This is not the only known example of accelerated viral evolution in an immunocompromised individual treated with antivirals or with convalescent plasma. Here’s the case study in another unfortunate patient—who also lost his life, eventually—from Boston:
A 45-year-old man with severe antiphospholipid syndrome complicated by diffuse alveolar hemorrhage,1 who was receiving anticoagulation therapy, glucocorticoids, cyclophosphamide, and intermittent rituximab and eculizumab, was admitted to the hospital with fever... On day 0, Covid-19 was diagnosed by SARS-CoV-2.. and the patient received a 5-day course of remdesivir (Fig. S2)... On day 72 (4 days into another hospital admission for hypoxemia), RT-PCR assay of a nasopharyngeal swab was positive, with a Ct value of 27.6, causing concern for a recurrence of Covid-19. The patient again received remdesivir (a 10-day course), and subsequent RT-PCR assays were negative… On day 105, the patient was admitted for cellulitis. On day 111, hypoxemia developed, ultimately requiring treatment with high-flow oxygen. Given the concern for recurrent diffuse alveolar hemorrhage, the patient’s immunosuppression was escalated (Figs. S1 through S3). On day 128, the RT-PCR Ct value was 32.7, which caused concern for a second Covid-19 recurrence, and the patient was given another 5-day course of remdesivir… On day 143, the RT-PCR Ct value was 15.6, which caused concern for a third recurrence of Covid-19. The patient received a SARS-CoV-2 antibody cocktail against the SARS-CoV-2 spike protein (Regeneron).4 On day 150, he underwent endotracheal intubation because of hypoxemia. A bronchoalveolar-lavage specimen on day 151 revealed an RT-PCR Ct value of 15.8 and grew Aspergillus fumigatus. The patient received remdesivir and antifungal agents. On day 154, he died from shock and respiratory failure.
Here, too, the virus underwent significant and accelerated viral evolution:
Phylogenetic analysis was consistent with persistent infection and accelerated viral evolution (Figures 1A and S6). Amino acid changes were predominantly in the spike gene and the receptor-binding domain, which make up 13% and 2% of the viral genome, respectively, but harbored 57% and 38% of the observed changes (Figure 1B). Viral infectivity studies confirmed infectious virus in nasopharyngeal samples from days 75 and 143 (Fig. S7). Immunophenotyping and SARS-CoV-2–specific B-cell and T-cell responses are shown in Table S2 and Figures S8 through S11.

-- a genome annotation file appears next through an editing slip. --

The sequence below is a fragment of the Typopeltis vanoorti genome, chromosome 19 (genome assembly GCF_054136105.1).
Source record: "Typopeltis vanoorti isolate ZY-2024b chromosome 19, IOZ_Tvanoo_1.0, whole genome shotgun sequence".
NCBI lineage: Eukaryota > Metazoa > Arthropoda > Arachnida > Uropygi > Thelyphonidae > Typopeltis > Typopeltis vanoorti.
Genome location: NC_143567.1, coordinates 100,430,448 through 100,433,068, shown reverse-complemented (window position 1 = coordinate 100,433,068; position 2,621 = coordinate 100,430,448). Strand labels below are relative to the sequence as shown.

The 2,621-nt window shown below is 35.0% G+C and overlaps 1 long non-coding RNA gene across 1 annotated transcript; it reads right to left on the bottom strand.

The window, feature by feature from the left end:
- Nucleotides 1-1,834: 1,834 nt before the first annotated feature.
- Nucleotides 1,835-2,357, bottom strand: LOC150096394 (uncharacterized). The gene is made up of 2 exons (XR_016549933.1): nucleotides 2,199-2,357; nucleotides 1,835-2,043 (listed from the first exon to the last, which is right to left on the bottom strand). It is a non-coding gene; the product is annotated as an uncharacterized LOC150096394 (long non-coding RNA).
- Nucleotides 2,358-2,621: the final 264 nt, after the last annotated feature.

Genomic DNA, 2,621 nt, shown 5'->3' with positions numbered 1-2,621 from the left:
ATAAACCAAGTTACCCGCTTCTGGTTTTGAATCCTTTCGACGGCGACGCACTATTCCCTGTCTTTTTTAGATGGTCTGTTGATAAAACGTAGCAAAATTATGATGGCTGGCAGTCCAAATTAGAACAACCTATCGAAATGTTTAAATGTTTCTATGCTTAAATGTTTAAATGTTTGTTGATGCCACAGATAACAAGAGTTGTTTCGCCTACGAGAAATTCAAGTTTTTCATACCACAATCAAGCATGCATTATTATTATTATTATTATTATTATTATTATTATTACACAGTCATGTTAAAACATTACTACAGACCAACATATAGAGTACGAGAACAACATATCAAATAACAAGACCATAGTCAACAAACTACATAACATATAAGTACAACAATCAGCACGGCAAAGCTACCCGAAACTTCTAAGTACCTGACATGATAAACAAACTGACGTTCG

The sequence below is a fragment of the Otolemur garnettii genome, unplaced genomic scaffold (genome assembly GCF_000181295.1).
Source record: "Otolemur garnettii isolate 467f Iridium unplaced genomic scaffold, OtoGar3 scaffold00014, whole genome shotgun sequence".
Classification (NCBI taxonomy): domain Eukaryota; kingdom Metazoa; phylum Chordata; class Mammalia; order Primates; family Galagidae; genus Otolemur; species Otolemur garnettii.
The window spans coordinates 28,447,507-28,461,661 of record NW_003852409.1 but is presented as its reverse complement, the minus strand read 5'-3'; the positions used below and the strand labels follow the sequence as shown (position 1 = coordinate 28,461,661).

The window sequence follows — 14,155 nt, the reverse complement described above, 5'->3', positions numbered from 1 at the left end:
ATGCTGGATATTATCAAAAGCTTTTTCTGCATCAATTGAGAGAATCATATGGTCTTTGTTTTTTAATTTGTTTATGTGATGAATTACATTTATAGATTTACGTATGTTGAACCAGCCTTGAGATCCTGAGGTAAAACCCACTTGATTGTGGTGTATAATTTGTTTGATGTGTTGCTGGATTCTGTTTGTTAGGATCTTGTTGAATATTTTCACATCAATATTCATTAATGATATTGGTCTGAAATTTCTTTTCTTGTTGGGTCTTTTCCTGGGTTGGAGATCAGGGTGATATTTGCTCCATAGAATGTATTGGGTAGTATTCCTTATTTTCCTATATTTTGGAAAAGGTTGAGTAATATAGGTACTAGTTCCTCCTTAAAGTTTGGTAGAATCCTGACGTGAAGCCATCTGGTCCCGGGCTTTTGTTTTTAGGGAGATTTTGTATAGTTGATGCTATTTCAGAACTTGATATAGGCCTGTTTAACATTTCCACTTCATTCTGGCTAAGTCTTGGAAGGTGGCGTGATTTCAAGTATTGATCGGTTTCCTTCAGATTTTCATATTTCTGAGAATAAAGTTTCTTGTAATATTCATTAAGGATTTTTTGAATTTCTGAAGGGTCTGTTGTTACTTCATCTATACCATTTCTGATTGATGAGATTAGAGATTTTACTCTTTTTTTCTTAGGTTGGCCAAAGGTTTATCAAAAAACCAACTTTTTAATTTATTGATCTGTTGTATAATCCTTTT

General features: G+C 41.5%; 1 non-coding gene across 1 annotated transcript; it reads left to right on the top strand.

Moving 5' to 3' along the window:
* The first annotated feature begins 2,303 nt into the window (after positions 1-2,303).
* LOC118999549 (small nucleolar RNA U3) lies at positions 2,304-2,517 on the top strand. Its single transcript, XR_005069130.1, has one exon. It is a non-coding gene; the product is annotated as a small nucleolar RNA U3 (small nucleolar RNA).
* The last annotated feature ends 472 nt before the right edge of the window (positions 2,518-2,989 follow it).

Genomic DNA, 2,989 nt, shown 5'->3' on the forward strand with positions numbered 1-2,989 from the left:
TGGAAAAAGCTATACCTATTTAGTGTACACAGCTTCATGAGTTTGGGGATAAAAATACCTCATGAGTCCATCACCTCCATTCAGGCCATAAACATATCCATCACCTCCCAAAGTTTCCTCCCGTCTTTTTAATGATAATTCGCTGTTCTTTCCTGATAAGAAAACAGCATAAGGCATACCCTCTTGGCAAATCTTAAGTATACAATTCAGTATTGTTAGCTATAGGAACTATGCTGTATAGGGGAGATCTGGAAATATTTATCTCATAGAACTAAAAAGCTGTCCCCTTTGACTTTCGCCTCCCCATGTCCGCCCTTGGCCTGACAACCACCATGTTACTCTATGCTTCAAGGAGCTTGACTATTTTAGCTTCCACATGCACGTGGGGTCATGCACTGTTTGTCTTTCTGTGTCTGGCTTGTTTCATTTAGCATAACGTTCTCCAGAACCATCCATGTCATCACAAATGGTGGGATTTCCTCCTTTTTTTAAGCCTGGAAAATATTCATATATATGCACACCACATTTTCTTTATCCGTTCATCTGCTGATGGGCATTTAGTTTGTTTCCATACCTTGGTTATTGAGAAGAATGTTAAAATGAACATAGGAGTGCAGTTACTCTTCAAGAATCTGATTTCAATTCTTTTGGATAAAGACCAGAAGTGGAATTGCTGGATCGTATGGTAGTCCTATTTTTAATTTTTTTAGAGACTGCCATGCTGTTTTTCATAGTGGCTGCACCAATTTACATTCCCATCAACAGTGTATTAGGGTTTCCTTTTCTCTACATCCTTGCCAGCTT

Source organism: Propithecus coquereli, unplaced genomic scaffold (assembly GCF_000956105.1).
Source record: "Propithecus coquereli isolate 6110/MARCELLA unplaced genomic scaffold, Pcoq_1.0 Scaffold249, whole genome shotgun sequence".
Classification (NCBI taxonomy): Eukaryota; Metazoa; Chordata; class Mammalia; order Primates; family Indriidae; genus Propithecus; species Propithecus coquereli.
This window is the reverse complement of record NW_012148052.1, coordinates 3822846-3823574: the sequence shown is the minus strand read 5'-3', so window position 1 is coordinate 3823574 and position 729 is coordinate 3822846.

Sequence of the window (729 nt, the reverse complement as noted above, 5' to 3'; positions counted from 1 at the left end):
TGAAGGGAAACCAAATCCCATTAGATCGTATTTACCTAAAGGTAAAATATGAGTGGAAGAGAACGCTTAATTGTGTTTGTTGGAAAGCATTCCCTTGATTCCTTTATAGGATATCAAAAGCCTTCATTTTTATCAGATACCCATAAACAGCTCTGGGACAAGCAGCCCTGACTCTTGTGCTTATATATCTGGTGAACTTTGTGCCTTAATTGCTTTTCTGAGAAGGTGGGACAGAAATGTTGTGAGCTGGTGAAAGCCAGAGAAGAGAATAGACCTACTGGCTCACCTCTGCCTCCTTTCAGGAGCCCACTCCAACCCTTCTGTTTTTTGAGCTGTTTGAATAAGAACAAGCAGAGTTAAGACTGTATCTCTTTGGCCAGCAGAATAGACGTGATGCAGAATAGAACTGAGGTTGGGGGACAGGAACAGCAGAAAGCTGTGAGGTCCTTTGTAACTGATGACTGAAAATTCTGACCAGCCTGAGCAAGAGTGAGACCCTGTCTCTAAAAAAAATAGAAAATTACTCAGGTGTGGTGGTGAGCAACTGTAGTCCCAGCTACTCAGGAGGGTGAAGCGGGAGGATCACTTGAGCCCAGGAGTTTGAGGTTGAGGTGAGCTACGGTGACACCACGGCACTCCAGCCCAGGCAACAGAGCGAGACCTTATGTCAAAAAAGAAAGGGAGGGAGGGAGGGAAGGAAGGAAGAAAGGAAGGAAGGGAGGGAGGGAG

So, to recap, it’s completely possible that at least some of the variants we’re worried about have risen not through unchecked growth in poorer countries, but through persistent, chronic infections in patients treated with potent, expensive antivirals or convalescent plasma—acquired from patients that had COVID-19 but recovered and authorized by the FDA for use on COVID-19 patients.
Perhaps we can and we should argue that the many billions of people in the world are worth vaccinating simply because they are fellow human-beings whose lives are as worthy as anyone else’s—including ours. Casting them as threats may seem like a short-term nudge, but I doubt it’s very convincing to people who do not see them as worthy. Worse, it can potentially further the vision of a segregated world where we protect ourselves from the dangerous masses out there. A lot of such periods in history have come with casting immigration and other people over there as dangerous disease vectors.
During the 20th century the united states witnessed sweeping social, political, and economic transformations as well as far-reaching advancements in medical diagnosis and care. Despite the dramatic changes in demography, the meaning of citizenship, and the ability to treat and cure acute and chronic diseases, foreigners were consistently associated with germs and contagion. In this article we explore why, at critical junctures in American history, immigrants have been stigmatized as the etiology of a wide variety of physical and societal ills. Anti-immigrant rhetoric and policy have often been framed by an explicitly medical language, one in which the line between perceived and actual threat is slippery and prone to hysteria and hyperbole.
Plus, even if there were some completely rational but coldly calculating individuals who might be suspect to such reasoning, they will probably notice that the vaccines we have—or the boosters we are developing—will indeed provide significant protection against the variants, and it is indeed rationally possible not to care that much at a selfish level.
Maybe we don’t need to cast billions of people as if they were vague threats to us, or exaggerate the risk of vaccine failure because of them.
How about simply this: we should vaccinate the world because every human being deserves being protected against a disease for which we have safe and efficacious vaccines.
Maybe the hippie dippy argument is just fine.